On the morning of Sept. 11, 2001, while serving on the Joint Staff at the Pentagon, the news of an airplane hitting the North Tower of the World Trade Center came over the television in our office. We quickly stood up from our desks and turned up the sound as we watched the smoke billowing out of the tower. In a matter of minutes a second plane that you could clearly see was a commercial airliner crashed into the South Tower. We knew in an instant after seeing the second plane hit the South Tower that this was an act of terrorism.
We also knew what we had to do, so we immediately emptied the office and moved to the Joint Staff Emergency Operations Center (EOC) in the basement of the Pentagon to man our positions. In the EOC there were flat screen monitors throughout the center. Most of the flat screens were tuned into all the major news networks, with many action officers and senior leaders watching intently as more terrorist attacks were about to unfold.
We had been in the EOC for about 30 minutes watching in disbelief the unfolding devastation of the tragic attacks on the World Trade Center when all of a sudden we heard a loud noise and the Pentagon floors and tables shuttered in vibration. It was 9:43 AM and the Pentagon had just been hit by American Airlines Flight 77. Immediately, deafening alarms and sirens were loudly blaring, and electronic voice loud speakers were directing all personnel to evacuate the building. We in the EOC had previous orders to stay in place and run continuity of operations in the Pentagon.
Almost immediately, television crews were live streaming on all news stations the Pentagon in flames. It was surreal as we watched the news reports, then all of a sudden reality set in when the rooms in the EOC started smelling like jet fuel and a hazy acrid smelling smoke started filling the air.
I thought to myself “What a terrible way to die.” We had no protective gas masks and we would be trapped in the EOC. I was proud to see no one panicked. We all worked through the emergency operations procedures improvising by putting articles of clothing over our mouths and noses to filter the stinging smell.
Shortly after the airplane crashed into the Pentagon and while I was down in the EOC, I saw Secretary Donald Rumsfeld walking through the smoke filled hallway. He was a man on a mission. The next thing I saw was Secretary Rumsfeld on television at the crash site manning a stretcher and helping the injured victims. Clearly he was focused on aiding the injured while assessing the situation.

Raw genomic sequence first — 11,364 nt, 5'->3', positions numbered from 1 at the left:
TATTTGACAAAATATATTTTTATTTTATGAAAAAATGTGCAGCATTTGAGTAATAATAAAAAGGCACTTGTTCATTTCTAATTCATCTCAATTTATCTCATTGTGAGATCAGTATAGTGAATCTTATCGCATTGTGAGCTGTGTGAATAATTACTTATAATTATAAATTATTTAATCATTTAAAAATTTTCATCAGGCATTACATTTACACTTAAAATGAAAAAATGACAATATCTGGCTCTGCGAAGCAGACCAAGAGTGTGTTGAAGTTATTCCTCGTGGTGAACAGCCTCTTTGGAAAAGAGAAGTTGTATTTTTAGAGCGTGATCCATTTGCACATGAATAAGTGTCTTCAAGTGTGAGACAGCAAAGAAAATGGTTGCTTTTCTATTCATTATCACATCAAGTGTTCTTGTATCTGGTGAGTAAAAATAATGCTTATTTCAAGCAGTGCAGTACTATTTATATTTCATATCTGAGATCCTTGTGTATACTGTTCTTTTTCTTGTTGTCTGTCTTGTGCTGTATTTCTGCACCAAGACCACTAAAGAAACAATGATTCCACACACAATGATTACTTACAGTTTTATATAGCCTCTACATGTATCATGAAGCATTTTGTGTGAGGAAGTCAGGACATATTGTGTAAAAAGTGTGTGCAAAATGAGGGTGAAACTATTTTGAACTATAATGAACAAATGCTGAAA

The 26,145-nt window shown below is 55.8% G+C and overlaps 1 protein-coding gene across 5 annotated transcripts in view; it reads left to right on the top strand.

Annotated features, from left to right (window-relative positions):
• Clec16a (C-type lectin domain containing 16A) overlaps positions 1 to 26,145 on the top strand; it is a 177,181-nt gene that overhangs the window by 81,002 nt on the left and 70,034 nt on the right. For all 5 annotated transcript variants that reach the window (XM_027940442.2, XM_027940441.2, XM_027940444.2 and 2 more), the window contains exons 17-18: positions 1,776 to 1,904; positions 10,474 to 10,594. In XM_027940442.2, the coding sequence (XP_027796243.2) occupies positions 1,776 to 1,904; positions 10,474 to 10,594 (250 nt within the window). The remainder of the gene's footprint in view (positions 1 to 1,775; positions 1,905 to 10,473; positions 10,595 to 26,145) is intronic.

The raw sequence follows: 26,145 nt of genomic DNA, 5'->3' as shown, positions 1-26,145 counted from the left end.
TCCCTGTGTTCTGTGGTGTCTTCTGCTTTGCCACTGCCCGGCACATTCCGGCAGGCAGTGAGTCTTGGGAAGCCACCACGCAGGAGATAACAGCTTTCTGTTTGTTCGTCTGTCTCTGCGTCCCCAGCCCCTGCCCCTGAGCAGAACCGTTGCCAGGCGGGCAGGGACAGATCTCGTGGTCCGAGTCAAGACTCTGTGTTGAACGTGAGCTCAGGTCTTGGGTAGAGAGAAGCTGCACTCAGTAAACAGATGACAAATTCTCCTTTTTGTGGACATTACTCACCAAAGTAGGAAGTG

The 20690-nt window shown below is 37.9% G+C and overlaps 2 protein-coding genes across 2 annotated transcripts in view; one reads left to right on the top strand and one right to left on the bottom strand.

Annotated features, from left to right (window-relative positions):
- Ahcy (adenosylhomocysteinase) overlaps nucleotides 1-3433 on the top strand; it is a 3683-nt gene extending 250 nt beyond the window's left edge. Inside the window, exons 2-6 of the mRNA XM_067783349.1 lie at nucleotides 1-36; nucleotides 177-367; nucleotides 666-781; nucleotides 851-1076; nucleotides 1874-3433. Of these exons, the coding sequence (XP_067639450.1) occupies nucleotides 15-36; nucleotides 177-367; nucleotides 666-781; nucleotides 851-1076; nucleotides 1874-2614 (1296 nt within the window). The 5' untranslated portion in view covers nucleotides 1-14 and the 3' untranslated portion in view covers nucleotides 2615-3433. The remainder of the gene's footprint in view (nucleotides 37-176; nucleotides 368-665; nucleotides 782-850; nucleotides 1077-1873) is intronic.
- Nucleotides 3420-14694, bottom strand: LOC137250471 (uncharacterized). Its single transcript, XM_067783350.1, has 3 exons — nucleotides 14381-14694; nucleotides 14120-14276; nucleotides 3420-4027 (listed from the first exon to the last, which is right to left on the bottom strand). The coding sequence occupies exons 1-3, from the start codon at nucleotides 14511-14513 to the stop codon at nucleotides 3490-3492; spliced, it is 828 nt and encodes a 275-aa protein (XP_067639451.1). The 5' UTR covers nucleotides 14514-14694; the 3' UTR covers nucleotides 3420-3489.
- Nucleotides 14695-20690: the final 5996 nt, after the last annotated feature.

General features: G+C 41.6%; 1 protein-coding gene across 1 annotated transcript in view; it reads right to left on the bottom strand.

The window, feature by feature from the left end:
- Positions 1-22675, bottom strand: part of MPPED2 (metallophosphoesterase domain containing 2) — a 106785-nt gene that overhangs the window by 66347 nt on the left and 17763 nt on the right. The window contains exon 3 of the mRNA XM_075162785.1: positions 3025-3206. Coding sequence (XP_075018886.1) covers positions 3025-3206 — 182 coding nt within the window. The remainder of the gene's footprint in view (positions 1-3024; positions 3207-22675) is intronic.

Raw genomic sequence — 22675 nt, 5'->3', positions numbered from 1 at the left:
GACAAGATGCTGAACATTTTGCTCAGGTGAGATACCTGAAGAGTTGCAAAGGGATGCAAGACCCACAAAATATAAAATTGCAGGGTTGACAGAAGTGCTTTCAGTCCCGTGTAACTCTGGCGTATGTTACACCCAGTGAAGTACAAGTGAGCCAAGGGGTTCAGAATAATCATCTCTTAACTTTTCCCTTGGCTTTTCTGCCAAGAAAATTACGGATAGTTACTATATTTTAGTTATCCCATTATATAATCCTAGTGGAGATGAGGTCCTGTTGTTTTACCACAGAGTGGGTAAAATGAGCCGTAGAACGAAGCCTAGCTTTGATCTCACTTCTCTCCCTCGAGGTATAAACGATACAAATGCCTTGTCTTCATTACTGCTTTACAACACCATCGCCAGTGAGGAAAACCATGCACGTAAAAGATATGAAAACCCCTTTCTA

While all this was going on, the news networks reported the crash of Flight 93 in Somerset, Penn. We would later learn the details of how several brave men and women gave their lives to fight the terrorists and disrupt the plan to crash the plane into the White House or the United States Capitol.
I will never forget that day. I might forget the details as I grow old, but I will never forget the feelings and deep emotions of knowing so many innocent men and women were tragically and senselessly killed on that day.
That said, I was filled with pride and humbled by personally witnessing in the Pentagon and watching on the news from New York, to Washington D.C. to the fields of Pennsylvania, the thousands of first responders, brave men and women in and out of uniform who risked their lives and lost their lives to save their fellow Americans.
To me 9/11 was up close and personal. That drives me to never forget what happened that day. We as a nation must never forget, and we must always continue to honor the thousands of men and women we lost as well as their families. Homes for Our Troops is a direct result of 9/11. It is truly a great Veterans organization made up of patriotic Americans that every day honors the men and women who served and sacrificed to protect our freedom, our liberties and our American way of life.
The team at Homes for Our Troops will never forget 9/11, and we will never quit until the mission is accomplished.